Culture

For those who have been living under a rock, or out of the sphere of anything related to media, chances are you have heard of Bollywood. No, I didn’t spell Hollywood wrong. Bollywood is an actual word, and it’s now officially defined in the Oxford English dictionary.

After years of attempting to compete against its western counterpart Hollywood, India’s Mumbai housed film industry can stand firm on the morals of its own achieved global success.

Deriving from its former British colonial city name of Bombay, Bollywood has amassed an international following, catapulting its reach of producing almost three times as many movies a year than Hollywood, and allowing to call itself the largest film industry in the world.

The Status

India has its own breed of mega stars who now have the global clout, fame, and a buzz to rival those from America. With its presence at almost all International Film Festivals, Bollywood celebrities are now in a league of their own.

They have massive social media followings, make lucrative endorsement deals with top global brands, and have cash earnings that set them in similar brackets as top Hollywood celebrities. Their reach is not only in India, but their reach abroad is growing as many are choosing to branch outside traditional roles within the Hindi film industry and gain further exposure in the west.

Priyanka Chopra, a former Miss World, is India’s latest global export who launched her foreign fame from Bollywood to crossover and become a recording artist to produce hit singles with Pitbull and Will. i. am. for NFL’s Thursday Night Football theme song. In addition, she has also become the first ethnic face of Guess, and landed a new ABC talent television show deal in Los Angeles where she is currently based. With a heavy media push, her team is attempting to introduce a stronger South Asian presence into the American media market. Among other global Bollywood stars with massive fame include Shah Rukh Khan, Aishwarya Rai, Aamir Khan, Deepika Padukone, Ranbir Kapoor, Katarina Kaif, Akshay Kumar, and Kareena Kapoor.

The Reach

From Cape Town to Canberra, Rio De Janerio to Riyadh, the sheer appeal to audiences and demographics showcase how India’s Hindi film industry position now rivals Hollywood’s reach. The past 20 years have progressed the popularity of Hindi film, in turn allowing for Bollywood to become more of household name in several parts of the emerging world. In addition, the massively clean cut and conservative family approach of no nudity have allowed for its films to amass loyal fans not just in its diaspora communities, but throughout Africa, Latin America, Australia, Europe, and the Middle East.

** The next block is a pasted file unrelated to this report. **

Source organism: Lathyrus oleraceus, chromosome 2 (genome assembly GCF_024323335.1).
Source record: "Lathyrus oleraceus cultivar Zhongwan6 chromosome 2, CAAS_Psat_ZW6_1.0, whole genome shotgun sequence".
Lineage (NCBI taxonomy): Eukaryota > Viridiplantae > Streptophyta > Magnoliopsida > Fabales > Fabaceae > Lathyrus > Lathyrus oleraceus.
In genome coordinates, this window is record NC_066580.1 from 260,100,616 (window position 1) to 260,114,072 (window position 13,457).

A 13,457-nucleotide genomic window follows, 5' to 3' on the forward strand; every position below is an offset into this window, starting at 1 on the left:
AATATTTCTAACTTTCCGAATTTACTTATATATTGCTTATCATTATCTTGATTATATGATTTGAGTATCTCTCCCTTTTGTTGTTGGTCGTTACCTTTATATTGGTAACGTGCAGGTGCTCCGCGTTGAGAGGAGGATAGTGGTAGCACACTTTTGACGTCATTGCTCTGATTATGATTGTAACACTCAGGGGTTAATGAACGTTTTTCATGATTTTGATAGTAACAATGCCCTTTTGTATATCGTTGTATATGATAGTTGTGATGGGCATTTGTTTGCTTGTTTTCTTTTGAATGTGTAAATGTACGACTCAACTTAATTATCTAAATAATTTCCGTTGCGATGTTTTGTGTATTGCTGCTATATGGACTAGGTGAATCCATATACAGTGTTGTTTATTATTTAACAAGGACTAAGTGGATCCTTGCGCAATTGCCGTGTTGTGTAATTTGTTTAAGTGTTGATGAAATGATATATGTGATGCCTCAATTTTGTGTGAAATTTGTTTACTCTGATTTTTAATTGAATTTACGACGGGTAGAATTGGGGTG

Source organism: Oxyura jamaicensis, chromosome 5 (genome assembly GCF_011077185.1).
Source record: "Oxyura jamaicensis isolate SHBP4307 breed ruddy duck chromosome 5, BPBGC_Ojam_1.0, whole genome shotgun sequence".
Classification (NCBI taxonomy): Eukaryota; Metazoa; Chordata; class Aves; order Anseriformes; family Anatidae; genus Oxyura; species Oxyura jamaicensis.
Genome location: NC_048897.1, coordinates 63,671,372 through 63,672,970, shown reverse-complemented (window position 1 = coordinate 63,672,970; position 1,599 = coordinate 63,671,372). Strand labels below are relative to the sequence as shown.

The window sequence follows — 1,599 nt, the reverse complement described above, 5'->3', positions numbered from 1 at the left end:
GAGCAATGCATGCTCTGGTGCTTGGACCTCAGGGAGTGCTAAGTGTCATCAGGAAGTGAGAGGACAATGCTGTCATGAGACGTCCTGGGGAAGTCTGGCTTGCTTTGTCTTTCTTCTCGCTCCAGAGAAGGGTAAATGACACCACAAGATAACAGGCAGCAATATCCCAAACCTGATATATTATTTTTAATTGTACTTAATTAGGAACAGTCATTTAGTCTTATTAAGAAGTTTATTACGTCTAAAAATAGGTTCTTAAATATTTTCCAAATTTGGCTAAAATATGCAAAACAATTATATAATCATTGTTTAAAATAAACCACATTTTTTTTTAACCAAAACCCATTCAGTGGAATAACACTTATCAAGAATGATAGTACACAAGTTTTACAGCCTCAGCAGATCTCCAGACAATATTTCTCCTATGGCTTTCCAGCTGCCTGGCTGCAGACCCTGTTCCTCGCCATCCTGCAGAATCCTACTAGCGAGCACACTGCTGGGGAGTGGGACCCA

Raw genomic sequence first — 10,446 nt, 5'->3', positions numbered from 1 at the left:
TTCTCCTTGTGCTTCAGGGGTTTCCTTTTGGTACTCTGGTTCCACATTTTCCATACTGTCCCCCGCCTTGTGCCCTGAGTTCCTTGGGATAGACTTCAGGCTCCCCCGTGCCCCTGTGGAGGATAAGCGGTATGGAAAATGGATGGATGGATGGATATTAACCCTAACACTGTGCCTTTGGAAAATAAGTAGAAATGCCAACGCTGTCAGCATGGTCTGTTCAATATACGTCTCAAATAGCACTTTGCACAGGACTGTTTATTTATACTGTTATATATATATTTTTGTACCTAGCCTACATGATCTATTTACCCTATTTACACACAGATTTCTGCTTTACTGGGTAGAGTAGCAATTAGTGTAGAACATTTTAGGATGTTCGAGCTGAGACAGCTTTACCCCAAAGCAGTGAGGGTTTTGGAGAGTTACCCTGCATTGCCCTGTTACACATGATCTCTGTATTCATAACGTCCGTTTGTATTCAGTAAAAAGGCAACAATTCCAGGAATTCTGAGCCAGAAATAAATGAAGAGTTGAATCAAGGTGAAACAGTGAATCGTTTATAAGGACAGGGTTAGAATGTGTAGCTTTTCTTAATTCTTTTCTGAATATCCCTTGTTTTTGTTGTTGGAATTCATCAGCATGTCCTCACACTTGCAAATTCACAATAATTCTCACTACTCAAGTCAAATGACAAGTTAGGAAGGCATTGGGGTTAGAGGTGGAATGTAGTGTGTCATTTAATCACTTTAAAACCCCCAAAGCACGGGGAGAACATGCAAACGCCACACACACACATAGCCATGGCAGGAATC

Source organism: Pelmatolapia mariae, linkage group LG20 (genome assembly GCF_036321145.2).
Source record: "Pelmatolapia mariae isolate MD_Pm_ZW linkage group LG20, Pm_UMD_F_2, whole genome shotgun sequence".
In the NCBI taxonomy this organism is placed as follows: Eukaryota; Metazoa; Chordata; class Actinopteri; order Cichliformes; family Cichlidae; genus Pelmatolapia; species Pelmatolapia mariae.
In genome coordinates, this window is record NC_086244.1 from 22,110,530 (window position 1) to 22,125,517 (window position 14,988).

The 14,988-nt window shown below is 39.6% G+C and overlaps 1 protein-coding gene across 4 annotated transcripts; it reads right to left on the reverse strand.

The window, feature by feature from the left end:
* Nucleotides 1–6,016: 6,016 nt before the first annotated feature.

The Appeal

With its grand sets, exotic destinations, love stories, and iconic song and dance routines, many have dubbed the unique and drastically different format to western media part of its international success. Bollywood films have stayed close to traditional Indian values, but in recent times have become a creative playground to showcase a rising and rapidly westernizing population, home to 1.2+ billion people.

The Influence

With Bollywood paving the way for the western world to gain further exposure into Indian cultural values, art, and dialogues, the influence of it reach is massive. With its heavy hitting presence at every major international film festival – including Cannes – established Indian Industry award shows, and the trickling in of more Indian music, fashion, and media personalities into the daily lives of more westerners, it no longer remains a thriving industry.

Dubai Parks and Resorts is even developing the Emirate’s and world’s first Bollywood mega theme park project aimed at capturing the essence of Hindi cinema, covering a total of three million square feet. With a massive three phase development plan for construction in Dubai, the park will recreate for tourists and residents the extravagance and fantasy that is the world of Bollywood.

Have you seen any Bollywood films?

Image: Wikipedia

CultureHealth

“Beauty comes at a price.” There’s a sentence we have all heard, without doubt. Physical beauty, especially, comes at such a price. Waxing, bleaching, plucking, shaving, and threading…things all us ladies (and some men) have spent countless hours at the salon doing.  But as Americans, what’s our take on beauty? What’s physically attractive, and what’s not physically attractive? Who decides these rules? How do American standards of pulchritude compare to those of the Eastern world?

I am currently in India, and I had the chance to interview several people about what they believe is beautiful in a woman.  Here are a few perspectives from the East:

“When I marry the girl of my dreams, I want her to be as fair as the moon…lips as red as cherries, and very black hair. I think a girl like that would be very attractive.”

“Milky white skin. Like Kareena Kapoor and Tammanah Bhatia, the Bollywood actresses. Intellect would be a great addition to those looks, though.”

“As a girl, I’ve always been told to use fairness products. They’re supposed to elicit the true beauty out of me or something. I don’t know though, they don’t really work. But that’s what everyone wants: whiteness.”